- Smarter resource allocation and management: Automation frees agencies to pursue their mission more efficiently. Instead of devoting resources to manual submission, sharing, and verification of travel data, agencies can automate their workflow systems such that any pertinent documents can be routed immediately to the relevant authorizing personnel, eliminating unnecessary overhead. This means less time spent on planning business travel and expense reports, and fewer personnel required to ensure such operations run efficiently. For local governments like Oakland County, Michigan facing a shrinking workforce, automation is enabling them to maintain productivity and allocate personnel more resourcefully. On top of all of this, automation can vastly improve audit operations, adding precision and robust features which help minimize the human risk associated with improper expenses and lost receipts.
- Significant cost avoidance: Whereas traditional over-the-phone booking with a human agent can cost anywhere from $17 to $25 per transaction, the automated self-service transaction costs a fraction of that amount ($2 - $6). At the same time, automation can enable agencies to redirect funds toward citizen services by enhancing data visibility and improving compliance with travel and spend policies. That leads to smarter decisions, more efficient operations, major cost avoidance, and happier taxpayers.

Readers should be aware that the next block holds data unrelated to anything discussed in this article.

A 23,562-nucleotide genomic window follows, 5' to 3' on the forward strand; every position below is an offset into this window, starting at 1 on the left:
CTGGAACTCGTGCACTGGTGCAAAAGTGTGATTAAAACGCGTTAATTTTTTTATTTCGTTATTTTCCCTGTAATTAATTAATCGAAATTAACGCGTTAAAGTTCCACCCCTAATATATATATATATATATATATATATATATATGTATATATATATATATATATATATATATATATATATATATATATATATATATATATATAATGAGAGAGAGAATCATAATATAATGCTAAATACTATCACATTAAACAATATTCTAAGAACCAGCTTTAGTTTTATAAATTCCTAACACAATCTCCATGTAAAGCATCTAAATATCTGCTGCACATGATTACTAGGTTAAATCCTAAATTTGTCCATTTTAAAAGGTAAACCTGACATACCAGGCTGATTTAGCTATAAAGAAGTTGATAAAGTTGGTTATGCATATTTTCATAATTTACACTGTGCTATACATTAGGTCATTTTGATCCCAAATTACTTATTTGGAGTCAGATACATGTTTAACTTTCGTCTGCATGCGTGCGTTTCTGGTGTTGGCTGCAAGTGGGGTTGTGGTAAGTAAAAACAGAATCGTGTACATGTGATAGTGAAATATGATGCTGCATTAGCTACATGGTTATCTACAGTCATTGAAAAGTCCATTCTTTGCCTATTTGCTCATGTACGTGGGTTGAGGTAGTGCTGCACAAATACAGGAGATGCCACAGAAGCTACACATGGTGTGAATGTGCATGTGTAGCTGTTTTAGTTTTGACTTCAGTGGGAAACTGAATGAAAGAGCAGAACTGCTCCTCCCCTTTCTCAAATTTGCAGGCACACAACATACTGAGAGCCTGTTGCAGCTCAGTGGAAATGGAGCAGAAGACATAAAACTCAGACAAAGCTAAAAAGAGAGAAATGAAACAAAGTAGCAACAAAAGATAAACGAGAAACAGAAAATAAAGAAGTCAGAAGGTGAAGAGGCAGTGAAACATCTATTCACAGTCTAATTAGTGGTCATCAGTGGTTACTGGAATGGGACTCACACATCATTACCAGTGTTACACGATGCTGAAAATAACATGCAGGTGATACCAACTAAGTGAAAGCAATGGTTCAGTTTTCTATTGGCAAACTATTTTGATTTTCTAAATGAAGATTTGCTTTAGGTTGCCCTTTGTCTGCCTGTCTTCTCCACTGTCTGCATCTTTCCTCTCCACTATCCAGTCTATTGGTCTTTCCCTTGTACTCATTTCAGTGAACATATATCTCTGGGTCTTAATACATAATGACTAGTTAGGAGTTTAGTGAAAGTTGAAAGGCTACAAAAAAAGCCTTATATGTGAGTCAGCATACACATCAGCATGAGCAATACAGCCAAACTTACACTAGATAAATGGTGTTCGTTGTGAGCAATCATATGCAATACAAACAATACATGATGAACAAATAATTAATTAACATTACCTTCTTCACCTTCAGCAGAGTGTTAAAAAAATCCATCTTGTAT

With such benefits to be had, it’s easy to jump on board the automation train. However, in doing so government agencies should be careful not to propagate “innovacracy,” what Massachusetts Comptroller Tom Shack describes as government’s tendency to superimpose bureaucratic frameworks on innovative ideas, thereby restricting their full creative potential. Although agencies have tried to embrace automated systems, they often simultaneously manualize tasks these systems were designed to accomplish on their own. They also tend to focus on highly customized commercial solutions, often with the result of recreating the legacy solutions these agencies were trying to replace.
We overcame innovacracy by embracing true innovation, capturing ROI in small but escalating wins.Tom Shack, Comptroller, State of Massachusetts
Shack speaks from experience. Under conventional processes, it took 7 years and $1.4 million for Massachusetts to procure a customized data-sharing system. By comparison, after moving to a support model featuring incremental, automated updates and configurable, single-instance solutions, the state government was able to procure a similar data-sharing system for less than $200,000 and all in the span of a few weeks. From ideation to launch, the project was completed in under 7 months.
Automation delivers a huge boon for government travel. As Massachusetts demonstrates, streamlining workflow and policies to support automation is essential for reaping the full benefits.